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Take Your Own Advice! Nobody Else Can Use It So Well!

 

Road Rage As An Example

Road Rage As An Example

(Short;  but not too sweet.)

Do you ever listen to what you say to others?  Did you ever try to take your own advice?  What kind of advice you give can be very self-revealing.  Carefully done it is like looking in a mirror and seeing yourself reflected there, not someone else.

What are the problems that you see others as having that bother you the most?  Could it be very revealing to list them and see if you often have them too?  Make a list of the things that bother you the most.  Put them somewhere where you can look at them.  Either inside a cupboard door or the bathroom cabinet door  or out on a mirror where you will get a chance to look at it every day.

Ever hear someone say, “I don’t see why someone should do something or something should be done about that?, ” and it is clearly descriptive of what the person them-self needs to do or have done.

Don’t let yourself read this with a self-satisfied smirk as you apply it to someone else and forget who this is really about!  “You!”  Whose behavior can you really change?  “Yours!”

Mine is to tell the truth, sometimes the hardest thing for me to do, as I fear and think that I can’t handle rejection.  Why do we reject others, when we don’t want to be rejected ourselves?

Passing Judgment Versus Discernment

judge-not-discernmentDiscernment is deciding what is right or wrong for yourself; passing judgment is deciding what is right or wrong for others.  Do we put our noses in everybody’s business?  Can you pass by people without some critical, negative thought about them coming through your mind.  Worse yet, are you passing judgment on yourself before somebody else does it.  There always is some flaw or fault we can find in ourselves or others.

Giving advice comes naturally but for what purpose?  Do we want to make ourselves feel good?  To say what the other person is thinking of us before they get to say it in a way that will be even more self damaging for us.  Advice needs to be  lightly given with no expectation of acceptance.  Not to make a bad situation worse by interfering in someone’s life.  It makes us feel more powerful but to what end?

Do you ever pass judgment on yourself and utter it in a self effacing way, before someone else does it.  You try to say what the other person is thinking before they get to say it in a way that will be even more damaging than if you said it.  Joking and making fun of oneself is an example of this.  This can lead into your faults becoming the source of jokes for others to make about you to put you down; but the catch twenty two is the comment that is always made if you don’t laugh with them, “What’s the matter can’t you take a joke. ”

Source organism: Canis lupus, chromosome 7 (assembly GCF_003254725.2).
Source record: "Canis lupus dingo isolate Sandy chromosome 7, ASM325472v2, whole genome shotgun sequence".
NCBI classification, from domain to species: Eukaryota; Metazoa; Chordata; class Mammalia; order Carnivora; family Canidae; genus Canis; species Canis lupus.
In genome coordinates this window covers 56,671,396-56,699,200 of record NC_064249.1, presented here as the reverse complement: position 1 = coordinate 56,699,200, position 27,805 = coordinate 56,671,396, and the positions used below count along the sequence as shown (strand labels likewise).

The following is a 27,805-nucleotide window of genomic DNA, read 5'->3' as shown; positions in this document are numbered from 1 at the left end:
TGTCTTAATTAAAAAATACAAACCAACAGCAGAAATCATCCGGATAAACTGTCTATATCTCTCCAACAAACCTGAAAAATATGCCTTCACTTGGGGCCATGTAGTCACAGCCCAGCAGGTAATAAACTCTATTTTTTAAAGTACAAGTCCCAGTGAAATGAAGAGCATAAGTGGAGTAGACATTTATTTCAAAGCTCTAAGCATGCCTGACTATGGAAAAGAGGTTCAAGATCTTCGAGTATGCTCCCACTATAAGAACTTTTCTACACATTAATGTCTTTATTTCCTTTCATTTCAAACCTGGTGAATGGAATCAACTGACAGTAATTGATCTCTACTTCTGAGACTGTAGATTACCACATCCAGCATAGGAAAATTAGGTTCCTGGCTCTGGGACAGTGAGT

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It’s All About You

Thinking

Thinking (Photo credit: Moyan_Brenn)

I was raised to think that my first thought should be, “What will other people think?” when I did something.  I grew up thinking that “other people” were more important than me.  Yes, my parents were included in that important group of people that I should always defer to; but even my parents were not as important as “other people” were.

This continued on into my adult life as long as my parents were alive.  This was the main consideration my mother had when I told her that I was going to get a divorce.  She was more concerned with the stigma that being divorced would give me among her friends and family than she was with my well being.

Back when I was first married, I remember coming home to visit my parents by myself and I was wearing a brand new bright red maxi coat which I dearly loved and when it became time to go to church the next day, my mother said, “You are not going to wear that,” and she actually expected me to wear instead one of my old coats that I had left at her house.  I stood up for myself and I told her that I was not going to church if I couldn’t wear my new coat.

When I remarried and had children and we were visiting my mother and the other grandchildren were coming to visit too, my mother would become critical of my children and not the others.  We were glad when we could leave and escape being found wanting when compared to the rest of the family.  Oh, believe it or not, later after she died, my cousins told me that she secretly bragged on my children when we weren’t there.  I know she was raised to think that way and her growing up experience was not easy as my grandmother (her mother) was often sick and withdrawn from the family leaving her and her sister with the help of their father who had to work to  fend for themselves.  I am sure she didn’t know what to tell other people when they asked what was wrong.

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Oh, Heck, Here I Am Being Judgmental Again

Did you know that when you are not being judgmental, you are being judgmental?  Just when you think you have it all together, you don’t.  If you are judging those people who you think are judgmental, then aren’t you also being judgmental?

“Let him who is without sin cast the first stone” comes from the Bible. (I remember the essences of the Bible verses I learned as a child, but usually not where to find them.)  It is pretty tricky to examine the shortcomings of others without revealing your own.

Pride, the “I am better than you” feeling, is easy to overlook when we think we are being virtuous.

In some sense, we all are pretty common and share a lot of “faults” of others that we think that only other people have, not us.

We want to stand out among others as personifying only the good things in life assigning the bad things to others than ourselves.

I don’t think “saints” spend a lot of time examining the consciences of others, just their own.

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